Auguste Rodin (1840-1917) is celebrated today for his naturalistic sculptures in bronze and marble which convey intense human emotions: love, ecstasy, agony, grief. Before casting the final work, however, he would often model it in his studio. These pieces in clay and plaster reveal him to be one of the finest modellers in art history.
This is the starting point for a new show exploring the artist’s creative process and, in particular, the role of plaster in his practice. It will bring together over 200 works, many of which have never been seen outside France, to cast new light on a lesser-known side of a much-loved master.
Auguste Rodin, Study for The Thinker, 1881. Musée Rodin, S.01168
Born in 1928, Helen Frankenthaler would become one of the most important American Abstract Expressionists of the 20th century. She came to prominence in her early 20s with Mountains and Sea (1952), the first oil painting produced using her signature soak-stain technique. She also experimented with printmaking, trialling different orientations and colourways as well as a variety of new tools and methods.
The first major UK exhibition of Frankenthaler’s woodcuts examines her revolutionary approach to the medium, from experimentation to inspiration and collaboration. It features 30 works, none of which have been shown in the UK before, including her first woodcut East and Beyond (1973) and Madame Butterfly (2000), a magnificent triptych measuring over two metres in length that shows Frankenthaler at her most expressive and lyrical. It is time this trailblazing artist enjoyed the recognition she deserves in the UK.
Helen Frankenthaler, Madame Butterfly, 2000. One-hundred-two color woodcut. © 2020 Helen Frankenthaler Foundation, Inc. / DACS / Tyler Graphic Ltd., Mount Kisco, NY
Paula Rego is a phenomenal storyteller. Whether in paint or pastel, collage or ink, she conjures up images that speak of personal as well as social struggle. Over the course of her prolific career, Rego has drawn on a broad range of references, from comic strips to history painting, and experimented with both abstraction and figuration.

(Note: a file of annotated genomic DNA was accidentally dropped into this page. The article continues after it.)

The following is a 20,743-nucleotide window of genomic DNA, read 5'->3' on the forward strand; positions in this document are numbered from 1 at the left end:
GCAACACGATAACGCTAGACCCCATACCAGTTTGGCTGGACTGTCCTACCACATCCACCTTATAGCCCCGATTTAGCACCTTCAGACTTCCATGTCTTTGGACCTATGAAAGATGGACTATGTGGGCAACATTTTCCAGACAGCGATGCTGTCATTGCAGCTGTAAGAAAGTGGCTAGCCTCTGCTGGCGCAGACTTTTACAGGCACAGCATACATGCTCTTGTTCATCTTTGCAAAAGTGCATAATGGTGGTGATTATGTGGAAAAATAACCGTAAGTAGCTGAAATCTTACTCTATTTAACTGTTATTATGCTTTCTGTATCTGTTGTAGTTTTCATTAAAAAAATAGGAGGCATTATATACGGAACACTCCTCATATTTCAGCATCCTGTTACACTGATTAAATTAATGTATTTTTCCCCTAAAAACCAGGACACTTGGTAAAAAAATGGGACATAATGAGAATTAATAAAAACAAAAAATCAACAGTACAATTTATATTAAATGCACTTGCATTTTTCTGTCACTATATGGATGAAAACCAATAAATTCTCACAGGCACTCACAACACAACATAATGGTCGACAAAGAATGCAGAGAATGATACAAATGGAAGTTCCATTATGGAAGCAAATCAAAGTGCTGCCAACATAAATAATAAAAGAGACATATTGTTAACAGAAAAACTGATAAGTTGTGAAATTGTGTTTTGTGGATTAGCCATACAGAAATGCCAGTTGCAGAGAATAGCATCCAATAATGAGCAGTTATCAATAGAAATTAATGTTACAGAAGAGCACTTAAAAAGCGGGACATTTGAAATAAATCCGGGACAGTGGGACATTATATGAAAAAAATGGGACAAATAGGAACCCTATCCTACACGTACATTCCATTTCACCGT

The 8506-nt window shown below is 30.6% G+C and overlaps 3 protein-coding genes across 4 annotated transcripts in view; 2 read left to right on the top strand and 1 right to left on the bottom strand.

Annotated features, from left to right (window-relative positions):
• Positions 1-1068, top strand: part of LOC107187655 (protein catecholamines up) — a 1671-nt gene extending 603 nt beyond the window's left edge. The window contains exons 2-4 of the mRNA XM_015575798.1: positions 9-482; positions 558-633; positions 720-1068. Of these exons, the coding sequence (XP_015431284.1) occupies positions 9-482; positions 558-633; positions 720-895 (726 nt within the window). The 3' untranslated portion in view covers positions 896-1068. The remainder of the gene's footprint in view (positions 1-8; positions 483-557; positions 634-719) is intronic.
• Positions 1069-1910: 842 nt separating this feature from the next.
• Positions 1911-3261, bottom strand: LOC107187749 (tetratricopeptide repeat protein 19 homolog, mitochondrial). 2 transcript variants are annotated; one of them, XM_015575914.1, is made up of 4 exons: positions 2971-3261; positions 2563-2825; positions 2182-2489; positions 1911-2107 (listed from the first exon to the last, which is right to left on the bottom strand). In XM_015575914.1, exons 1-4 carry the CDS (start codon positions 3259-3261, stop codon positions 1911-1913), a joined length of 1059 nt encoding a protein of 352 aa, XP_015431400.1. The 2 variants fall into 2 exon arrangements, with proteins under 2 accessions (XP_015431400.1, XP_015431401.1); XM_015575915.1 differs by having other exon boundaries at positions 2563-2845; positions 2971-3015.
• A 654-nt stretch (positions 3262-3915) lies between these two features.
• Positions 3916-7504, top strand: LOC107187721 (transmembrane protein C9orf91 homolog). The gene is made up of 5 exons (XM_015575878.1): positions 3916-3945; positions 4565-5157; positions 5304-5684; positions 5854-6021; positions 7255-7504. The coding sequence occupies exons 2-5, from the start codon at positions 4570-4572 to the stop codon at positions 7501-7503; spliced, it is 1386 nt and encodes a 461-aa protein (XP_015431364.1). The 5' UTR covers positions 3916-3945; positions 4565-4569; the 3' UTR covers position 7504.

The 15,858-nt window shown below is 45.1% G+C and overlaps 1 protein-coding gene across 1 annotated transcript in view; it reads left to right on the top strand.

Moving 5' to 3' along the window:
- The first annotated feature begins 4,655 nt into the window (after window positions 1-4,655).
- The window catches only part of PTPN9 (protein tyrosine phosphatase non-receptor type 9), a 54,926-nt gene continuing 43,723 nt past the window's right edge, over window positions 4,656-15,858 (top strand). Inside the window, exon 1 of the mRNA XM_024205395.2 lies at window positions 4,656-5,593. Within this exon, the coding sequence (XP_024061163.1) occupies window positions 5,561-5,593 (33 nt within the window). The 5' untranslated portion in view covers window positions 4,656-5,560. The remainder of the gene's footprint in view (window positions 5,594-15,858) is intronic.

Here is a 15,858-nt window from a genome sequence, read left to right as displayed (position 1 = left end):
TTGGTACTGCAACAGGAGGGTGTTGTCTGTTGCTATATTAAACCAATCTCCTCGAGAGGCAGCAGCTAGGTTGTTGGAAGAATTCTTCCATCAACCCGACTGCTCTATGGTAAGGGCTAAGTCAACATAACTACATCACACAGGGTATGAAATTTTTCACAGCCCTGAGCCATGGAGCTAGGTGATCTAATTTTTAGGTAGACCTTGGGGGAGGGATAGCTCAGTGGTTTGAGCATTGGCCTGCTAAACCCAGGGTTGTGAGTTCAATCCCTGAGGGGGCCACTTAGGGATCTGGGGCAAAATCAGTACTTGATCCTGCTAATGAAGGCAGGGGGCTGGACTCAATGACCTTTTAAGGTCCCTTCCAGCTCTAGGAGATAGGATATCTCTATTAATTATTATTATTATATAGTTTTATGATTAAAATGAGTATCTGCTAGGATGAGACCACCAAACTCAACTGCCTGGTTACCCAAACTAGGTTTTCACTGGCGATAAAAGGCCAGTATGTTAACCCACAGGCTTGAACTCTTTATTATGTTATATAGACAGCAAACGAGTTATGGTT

This major solo exhibition, the largest and most comprehensive of Rego’s work to date, features over 100 works that chart the artist’s creative trajectory. Early works dating from the 50s will hang alongside large pastels and richly layered, staged scenes from Rego’s acclaimed Dog Women and Abortion series. Prepare to delve deep into her rich and fertile imagination.
Paula Rego, The Dance, 1988. © Paula Rego
Like so many great women artists of the 20th century, Sophie Taeuber-Arp (1889-1943) was eclipsed by her more famous artist husband, Jean (Hans) Arp. Next year Tate Modern seeks to readdress this imbalance with a long-overdue retrospective of Taeuber-Arp’s multidisciplinary work, spanning textiles, painting, carved sculpture, set design, architecture, dance and performance.
In doing so, it will highlight Taeuber-Arp’s significant contribution to modern art and design, as well as her enduring influence on artists and designers around the world.
Sophie Taeuber-Arp, Composition of Circles and Overlapping Angles, 1930. The Museum of Modern Art, New York. The Riklis Collection of McCrory Corporation. Photo: The Museum of Modern Art, Department of Imaging and Visual Resources. © 2019 Artists Rights Society (ARS), New York / VG Bild-Kunst, Bonn
Spanning her 50-year career, this long-awaited exhibition – incidentally Abramović’s first major survey in the UK – explores how she captures and defines performance art through photographs, videos, objects, installations and live re-performances of her work.
It will feature iconic, career-defining pieces as well as a grouping of new works, conceived especially for this exhibition, that reflects on what the gallery describes as changes to ‘the artist’s body’ and her ‘perception of the transition between life and death.’ Curated in close collaboration with Abramović, it seeks to offer visitors ‘an intense, physical encounter’ for which the performance artist has become known.
Portrait of Marina Abramović. Photo © Marco Anelli
For more than 30 years the painter, writer and curator Lubaina Himid has dedicated her multi-disciplinary practice to exploring questions of race, gender, class and overlooked histories.
Inspired by her interest in theatre – Himid studied Theatre Design at Wimbledon College of Arts before becoming an artist – this large-scale exhibition will unfold in a sequence of scenes designed to thrust visitors centre stage.
New work will hang alongside selected highlights from across the artist’s influential career. It’s gratifying that the Turner Prize-winning Himid will finally receive such prestigious institutional recognition in the UK.
Lubaina Himid, Freedom and Change, 1984. Tate © Lubaina Himid